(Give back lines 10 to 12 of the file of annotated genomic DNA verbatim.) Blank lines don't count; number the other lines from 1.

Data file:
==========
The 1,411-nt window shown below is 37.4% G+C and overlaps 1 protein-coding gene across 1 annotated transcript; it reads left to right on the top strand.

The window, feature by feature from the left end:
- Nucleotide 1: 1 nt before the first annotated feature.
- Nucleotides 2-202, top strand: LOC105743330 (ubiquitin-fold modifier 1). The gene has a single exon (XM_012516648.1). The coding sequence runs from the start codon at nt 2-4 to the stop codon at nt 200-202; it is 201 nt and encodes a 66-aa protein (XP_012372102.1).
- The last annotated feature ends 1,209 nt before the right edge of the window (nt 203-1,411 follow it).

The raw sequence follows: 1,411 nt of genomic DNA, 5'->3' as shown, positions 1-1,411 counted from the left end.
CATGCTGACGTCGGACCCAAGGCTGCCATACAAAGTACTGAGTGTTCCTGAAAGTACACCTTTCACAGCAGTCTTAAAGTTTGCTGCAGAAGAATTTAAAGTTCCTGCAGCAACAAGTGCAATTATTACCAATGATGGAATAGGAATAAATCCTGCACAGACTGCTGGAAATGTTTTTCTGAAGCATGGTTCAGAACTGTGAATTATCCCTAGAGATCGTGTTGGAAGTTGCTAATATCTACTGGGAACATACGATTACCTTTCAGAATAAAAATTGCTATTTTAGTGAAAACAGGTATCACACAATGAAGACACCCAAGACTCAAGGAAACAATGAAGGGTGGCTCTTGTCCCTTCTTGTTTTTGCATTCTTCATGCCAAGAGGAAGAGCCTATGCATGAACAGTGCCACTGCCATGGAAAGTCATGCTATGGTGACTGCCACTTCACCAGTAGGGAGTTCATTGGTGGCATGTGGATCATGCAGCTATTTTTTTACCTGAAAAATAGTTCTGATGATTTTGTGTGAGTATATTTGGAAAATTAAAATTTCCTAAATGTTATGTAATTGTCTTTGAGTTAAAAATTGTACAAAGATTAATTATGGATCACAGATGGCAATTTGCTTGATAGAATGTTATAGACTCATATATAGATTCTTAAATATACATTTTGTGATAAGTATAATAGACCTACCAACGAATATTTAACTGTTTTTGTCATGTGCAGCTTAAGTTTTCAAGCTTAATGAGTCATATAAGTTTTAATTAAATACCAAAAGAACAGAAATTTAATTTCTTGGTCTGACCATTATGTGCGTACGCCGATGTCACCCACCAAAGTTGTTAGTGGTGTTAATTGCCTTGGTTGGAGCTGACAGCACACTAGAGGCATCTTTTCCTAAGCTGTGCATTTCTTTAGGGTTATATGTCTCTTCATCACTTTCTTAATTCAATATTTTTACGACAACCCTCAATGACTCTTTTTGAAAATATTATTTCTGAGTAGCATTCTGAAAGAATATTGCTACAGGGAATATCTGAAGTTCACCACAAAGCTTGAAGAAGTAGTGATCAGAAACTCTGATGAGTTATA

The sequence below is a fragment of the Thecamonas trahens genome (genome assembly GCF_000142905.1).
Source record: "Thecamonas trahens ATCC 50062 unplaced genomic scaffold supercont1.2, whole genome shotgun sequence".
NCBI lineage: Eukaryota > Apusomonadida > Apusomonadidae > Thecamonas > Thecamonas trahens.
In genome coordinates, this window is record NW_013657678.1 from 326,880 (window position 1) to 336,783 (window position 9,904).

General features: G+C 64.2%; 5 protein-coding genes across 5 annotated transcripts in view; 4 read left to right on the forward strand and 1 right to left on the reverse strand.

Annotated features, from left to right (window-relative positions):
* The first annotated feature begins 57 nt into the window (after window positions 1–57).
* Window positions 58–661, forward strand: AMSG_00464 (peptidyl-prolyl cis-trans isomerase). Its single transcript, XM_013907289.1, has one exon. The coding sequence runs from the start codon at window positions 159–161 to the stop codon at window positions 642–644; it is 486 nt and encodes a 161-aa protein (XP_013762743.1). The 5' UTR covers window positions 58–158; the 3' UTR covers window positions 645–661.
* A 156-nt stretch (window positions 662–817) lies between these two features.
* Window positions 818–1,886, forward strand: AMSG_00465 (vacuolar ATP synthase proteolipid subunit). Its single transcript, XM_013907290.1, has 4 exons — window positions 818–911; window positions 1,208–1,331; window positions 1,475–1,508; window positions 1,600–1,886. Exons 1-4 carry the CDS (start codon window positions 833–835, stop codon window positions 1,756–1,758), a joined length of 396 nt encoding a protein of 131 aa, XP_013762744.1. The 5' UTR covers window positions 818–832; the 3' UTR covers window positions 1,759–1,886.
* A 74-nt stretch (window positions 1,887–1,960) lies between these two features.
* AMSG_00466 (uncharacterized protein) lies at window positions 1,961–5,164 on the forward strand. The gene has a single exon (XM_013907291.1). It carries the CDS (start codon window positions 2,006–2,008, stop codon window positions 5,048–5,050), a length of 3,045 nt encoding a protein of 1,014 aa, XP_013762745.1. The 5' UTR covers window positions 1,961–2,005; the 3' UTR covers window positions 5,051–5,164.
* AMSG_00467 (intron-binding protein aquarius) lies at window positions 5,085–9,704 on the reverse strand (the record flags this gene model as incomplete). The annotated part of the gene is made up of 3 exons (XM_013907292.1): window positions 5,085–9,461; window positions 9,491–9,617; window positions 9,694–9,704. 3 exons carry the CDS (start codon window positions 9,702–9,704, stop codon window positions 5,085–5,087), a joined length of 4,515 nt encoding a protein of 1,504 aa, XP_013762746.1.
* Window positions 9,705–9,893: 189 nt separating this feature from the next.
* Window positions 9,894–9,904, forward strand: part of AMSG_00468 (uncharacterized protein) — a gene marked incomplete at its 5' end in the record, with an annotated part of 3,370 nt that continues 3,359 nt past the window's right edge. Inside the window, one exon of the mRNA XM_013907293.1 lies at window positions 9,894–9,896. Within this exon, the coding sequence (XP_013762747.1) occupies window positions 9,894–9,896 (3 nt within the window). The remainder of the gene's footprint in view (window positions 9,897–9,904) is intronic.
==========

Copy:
NCBI lineage: Eukaryota > Apusomonadida > Apusomonadidae > Thecamonas > Thecamonas trahens.
In genome coordinates, this window is record NW_013657678.1 from 326,880 (window position 1) to 336,783 (window position 9,904).

General features: G+C 64.2%; 5 protein-coding genes across 5 annotated transcripts in view; 4 read left to right on the forward strand and 1 right to left on the reverse strand.